Two premises have been established as uncontroversial, then: first, that anyone who calls themselves a liberal is committed to some desire to protect the rights and liberties of all people no matter their nationality; second, that as a consequence of that desire, they are committed to the belief that a country should pursue at least diplomatic routes to try to prevent or stop the abuse of those rights and liberties. You may be asking where nuclear weaponry fits into this all – but this is the crux of my argument.

Arguments about the nuclear deterrent are obsessed with the deterrence aspect. One side tends to argue that there will “never” be a situation in which the British government would launch its nuclear weapons. They believe that because of our alliance with the USA, we would be under their protection should anything happen, and that subsequently our spending on Trident and the like is pointless and should be re-routed.

The other side counters by pointing to the threats in the world – Iran, North Korea, Russia, sometimes China – and states that it would be foolish to disarm now when the world is in so much disarray, and with dangerous countries seemingly becoming bolder and more dangerous.

For what it’s worth, I fall into the latter camp. But the argument about deterrence and its effectiveness, or the likelihood of pressing the nuclear button, or the cost of the deterrent are all irrelevant to my main argument in favour of maintaining a British nuclear arsenal.

If the two premises above are uncontroversial, and Britain should use its diplomatic channels to prevent human rights abuses, Britain has to ensure that its diplomatic standing is as strong as it can be. In order to do that, it doesn’t just have to be able to command the fear of enemies, but also has to be able to command the respect of allies in building coalitions to tackle the problems of the world.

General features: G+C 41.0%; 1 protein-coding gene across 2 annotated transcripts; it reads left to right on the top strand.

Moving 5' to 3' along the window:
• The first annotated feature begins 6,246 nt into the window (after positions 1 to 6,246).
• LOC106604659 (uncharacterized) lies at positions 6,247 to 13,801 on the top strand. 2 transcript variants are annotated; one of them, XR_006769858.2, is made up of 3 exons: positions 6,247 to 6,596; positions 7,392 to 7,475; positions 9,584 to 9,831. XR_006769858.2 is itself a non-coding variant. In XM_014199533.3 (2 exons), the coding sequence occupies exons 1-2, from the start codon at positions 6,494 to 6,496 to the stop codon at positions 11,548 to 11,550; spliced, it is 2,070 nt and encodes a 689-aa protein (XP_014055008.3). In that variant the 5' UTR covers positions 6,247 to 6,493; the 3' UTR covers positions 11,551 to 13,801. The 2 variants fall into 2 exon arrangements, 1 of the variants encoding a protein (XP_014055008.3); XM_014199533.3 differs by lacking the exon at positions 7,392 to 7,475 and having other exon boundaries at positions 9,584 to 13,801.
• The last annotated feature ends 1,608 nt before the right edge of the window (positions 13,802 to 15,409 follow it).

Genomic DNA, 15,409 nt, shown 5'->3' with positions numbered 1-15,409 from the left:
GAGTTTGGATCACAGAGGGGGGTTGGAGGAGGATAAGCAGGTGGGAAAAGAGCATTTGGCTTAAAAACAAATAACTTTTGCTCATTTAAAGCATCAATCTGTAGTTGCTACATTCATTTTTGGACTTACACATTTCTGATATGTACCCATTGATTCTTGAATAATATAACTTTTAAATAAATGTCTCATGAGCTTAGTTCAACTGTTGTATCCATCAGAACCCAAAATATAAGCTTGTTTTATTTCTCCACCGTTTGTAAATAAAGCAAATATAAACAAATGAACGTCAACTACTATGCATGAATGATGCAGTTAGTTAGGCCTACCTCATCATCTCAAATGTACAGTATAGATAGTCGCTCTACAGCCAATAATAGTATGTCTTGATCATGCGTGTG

Deterrence aside, our maintenance of a nuclear arsenal demonstrated both at its inception and demonstrates now to the world our strong and deeply-held commitment to playing a central role in global affairs. In the context of defence cuts and the fiasco of leaving the EU, to suddenly decide to abolish our nuclear deterrent would send a crystal clear message to the rest of the world, particularly our allies, that we were no longer interested in being major players in international politics. That would cause our diplomatic standing to suffer immeasurably, and would affect negatively our ability to build coalitions and take diplomatic action against some of the ills of the world, and that should alarm any liberal.

In sum, my view is simple. Liberals are committed to protecting human rights everywhere. Needlessly harming Britain’s ability to do that by abolishing this major symbol of our participation at the top level of international affairs would violate that commitment, and therefore not be consistent with our beliefs. It seems to me, then, to be the case that liberalism doesn’t just allow one to be in favour of maintaining a nuclear deterrent, but, in fact, almost puts an obligation on us to do so.